Comptroller Hopes State Sales Tax Holiday is Shot in Arm for Economy

Maryland's tax-free week this year is Aug. 14 to 20 and applies to clothing and footwear.

This year’s sales tax-free week in Maryland could deliver a much-needed stimulus to the state and local economies, said the state comptroller.

Comptroller Peter Franchot and local officials paid a visit to downtown Annapolis retailers on Wednesday to discuss the details of this year’s tax-free week, Aug. 14 to 20. Any clothing or footwear item that costs less than $100 will not be charged the regular 6-percent state sales tax.

“I know it’s a little odd for the tax collector to be out saying, ‘Go out and shop and you don’t have to pay taxes,’ but this is a very important boost to Maryland consumers and retailers,” Franchot said.

Franchot met with Annapolis Mayor Josh Cohen, President of the Maryland Retailers Association Patrick Donoho, and store owners along Main Street on Wednesday to explain why this week’s tax-free weekend was vital to the state and local economies.

Larry Vincent, store owner of Laurence Clothing Inc. in Annapolis, said the sales-tax holiday will hit Maryland at a time when retailers are generally clearing out their summer inventory, so it’s also a great time to save money.

“The consumer not only has a chance to save money with sale reductions but also save on sales tax. So it’s particularly good for circumstances like moms shopping for back to school,” Vincent said.

Franchot said the state’s economy was stuck in limbo. During last year’s tax-free week, retailers experienced double-digit sales increases. That’s what’s needed this year, he said.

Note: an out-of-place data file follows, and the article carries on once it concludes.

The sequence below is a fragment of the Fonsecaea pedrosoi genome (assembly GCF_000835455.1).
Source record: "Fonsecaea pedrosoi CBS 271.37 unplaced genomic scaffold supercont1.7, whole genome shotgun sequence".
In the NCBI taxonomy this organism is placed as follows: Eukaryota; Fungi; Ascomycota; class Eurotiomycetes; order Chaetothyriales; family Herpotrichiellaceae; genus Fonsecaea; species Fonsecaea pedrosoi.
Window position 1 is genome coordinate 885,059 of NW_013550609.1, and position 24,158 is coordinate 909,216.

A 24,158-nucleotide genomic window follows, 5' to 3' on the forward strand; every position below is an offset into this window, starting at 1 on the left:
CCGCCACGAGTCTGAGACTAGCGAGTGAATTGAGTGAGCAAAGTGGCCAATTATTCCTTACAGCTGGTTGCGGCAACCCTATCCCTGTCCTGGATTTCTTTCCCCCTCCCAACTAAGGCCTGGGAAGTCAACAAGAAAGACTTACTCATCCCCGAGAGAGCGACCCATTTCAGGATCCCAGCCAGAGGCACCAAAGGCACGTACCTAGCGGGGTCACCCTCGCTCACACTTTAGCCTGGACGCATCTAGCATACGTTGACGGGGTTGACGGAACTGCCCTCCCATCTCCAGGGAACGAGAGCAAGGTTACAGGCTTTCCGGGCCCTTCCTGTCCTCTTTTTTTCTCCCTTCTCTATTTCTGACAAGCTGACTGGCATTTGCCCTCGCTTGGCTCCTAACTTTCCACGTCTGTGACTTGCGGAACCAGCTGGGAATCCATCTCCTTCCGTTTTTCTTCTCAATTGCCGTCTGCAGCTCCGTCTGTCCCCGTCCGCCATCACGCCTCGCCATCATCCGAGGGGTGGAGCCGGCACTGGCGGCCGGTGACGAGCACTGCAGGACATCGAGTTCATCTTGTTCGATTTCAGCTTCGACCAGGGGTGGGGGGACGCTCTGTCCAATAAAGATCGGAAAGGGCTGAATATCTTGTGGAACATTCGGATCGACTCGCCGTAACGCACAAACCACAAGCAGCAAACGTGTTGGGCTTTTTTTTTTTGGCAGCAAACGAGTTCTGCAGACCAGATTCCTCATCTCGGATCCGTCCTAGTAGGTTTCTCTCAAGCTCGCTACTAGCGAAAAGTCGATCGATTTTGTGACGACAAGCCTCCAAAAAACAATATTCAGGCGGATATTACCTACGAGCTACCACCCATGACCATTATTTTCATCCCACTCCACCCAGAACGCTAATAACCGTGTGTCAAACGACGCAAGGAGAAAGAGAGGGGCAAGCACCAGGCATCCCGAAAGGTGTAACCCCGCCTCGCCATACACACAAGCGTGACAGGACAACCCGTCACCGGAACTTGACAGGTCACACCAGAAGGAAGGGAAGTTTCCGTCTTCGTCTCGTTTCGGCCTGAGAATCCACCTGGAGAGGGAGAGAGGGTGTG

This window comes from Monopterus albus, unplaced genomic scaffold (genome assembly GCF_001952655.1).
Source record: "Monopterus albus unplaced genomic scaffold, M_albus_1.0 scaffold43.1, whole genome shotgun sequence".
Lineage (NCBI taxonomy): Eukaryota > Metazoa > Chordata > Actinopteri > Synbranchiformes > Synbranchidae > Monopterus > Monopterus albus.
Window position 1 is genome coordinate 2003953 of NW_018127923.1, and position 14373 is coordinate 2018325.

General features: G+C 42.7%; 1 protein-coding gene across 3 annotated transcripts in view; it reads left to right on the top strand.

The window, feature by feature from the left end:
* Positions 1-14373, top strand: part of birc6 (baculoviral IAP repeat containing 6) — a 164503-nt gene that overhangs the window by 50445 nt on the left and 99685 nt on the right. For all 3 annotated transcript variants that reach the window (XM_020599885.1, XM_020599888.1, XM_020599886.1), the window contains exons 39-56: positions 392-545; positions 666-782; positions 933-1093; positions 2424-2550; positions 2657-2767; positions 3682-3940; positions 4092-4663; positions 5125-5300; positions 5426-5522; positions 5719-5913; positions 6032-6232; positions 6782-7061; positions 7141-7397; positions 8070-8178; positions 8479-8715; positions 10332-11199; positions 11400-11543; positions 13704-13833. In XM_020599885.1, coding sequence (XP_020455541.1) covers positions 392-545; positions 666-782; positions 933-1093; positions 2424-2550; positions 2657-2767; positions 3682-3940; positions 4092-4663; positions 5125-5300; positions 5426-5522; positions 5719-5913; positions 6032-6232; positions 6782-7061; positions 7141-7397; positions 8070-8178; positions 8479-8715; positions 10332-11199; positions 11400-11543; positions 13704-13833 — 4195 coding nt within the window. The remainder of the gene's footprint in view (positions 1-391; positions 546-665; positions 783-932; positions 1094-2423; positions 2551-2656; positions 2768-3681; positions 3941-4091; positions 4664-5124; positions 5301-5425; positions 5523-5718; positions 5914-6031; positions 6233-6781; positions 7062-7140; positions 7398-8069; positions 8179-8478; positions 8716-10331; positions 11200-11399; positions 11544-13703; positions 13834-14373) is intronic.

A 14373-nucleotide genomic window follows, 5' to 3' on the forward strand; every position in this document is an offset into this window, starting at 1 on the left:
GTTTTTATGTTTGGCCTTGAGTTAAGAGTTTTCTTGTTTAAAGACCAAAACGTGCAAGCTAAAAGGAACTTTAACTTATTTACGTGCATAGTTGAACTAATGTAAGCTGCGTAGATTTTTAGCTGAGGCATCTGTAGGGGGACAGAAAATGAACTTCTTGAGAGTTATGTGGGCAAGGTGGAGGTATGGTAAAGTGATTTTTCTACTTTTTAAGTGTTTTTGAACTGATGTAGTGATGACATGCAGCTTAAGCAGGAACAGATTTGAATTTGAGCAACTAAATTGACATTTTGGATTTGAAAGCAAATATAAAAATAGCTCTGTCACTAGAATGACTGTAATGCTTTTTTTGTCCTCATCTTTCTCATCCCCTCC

“As much as we need to be careful about spending and borrowing our public budgets, we need to urge our citizens whenever appropriate to open up their wallets,” Franchot said. “Without their spending, our economy is going to stay in neutral.”

As parents gear up for back-to-school season, Cohen said the tax holiday is a great time to save some money. It’s particularly a boon to those stretching their wallets, he added.

 “At a time when families are trying to stretch their last dollar to pay for school and household items, tax-free shopping week is a great service. It’s good for businesses and it’s good for families,” Cohen said.

Franchot conceded that when the state launches such a sales-tax holiday, it forgoes much-needed tax revenue. But he said the hit to sales-tax revenue was worth it to spur activity at retailers across the state.

“The state did see a dip in sales tax revenue (last year), but there was a significant double-digit increase in retail sales,” he said. “That’s what we need now.”

The tax-free week was made an annual event by the Maryland General Assembly in 2007. Last year’s tax-free week also hit just before the start of the school year.

This year’s tax-free week will start Aug. 14. For a full list of qualifying merchandise, visit the state comptroller’s website.


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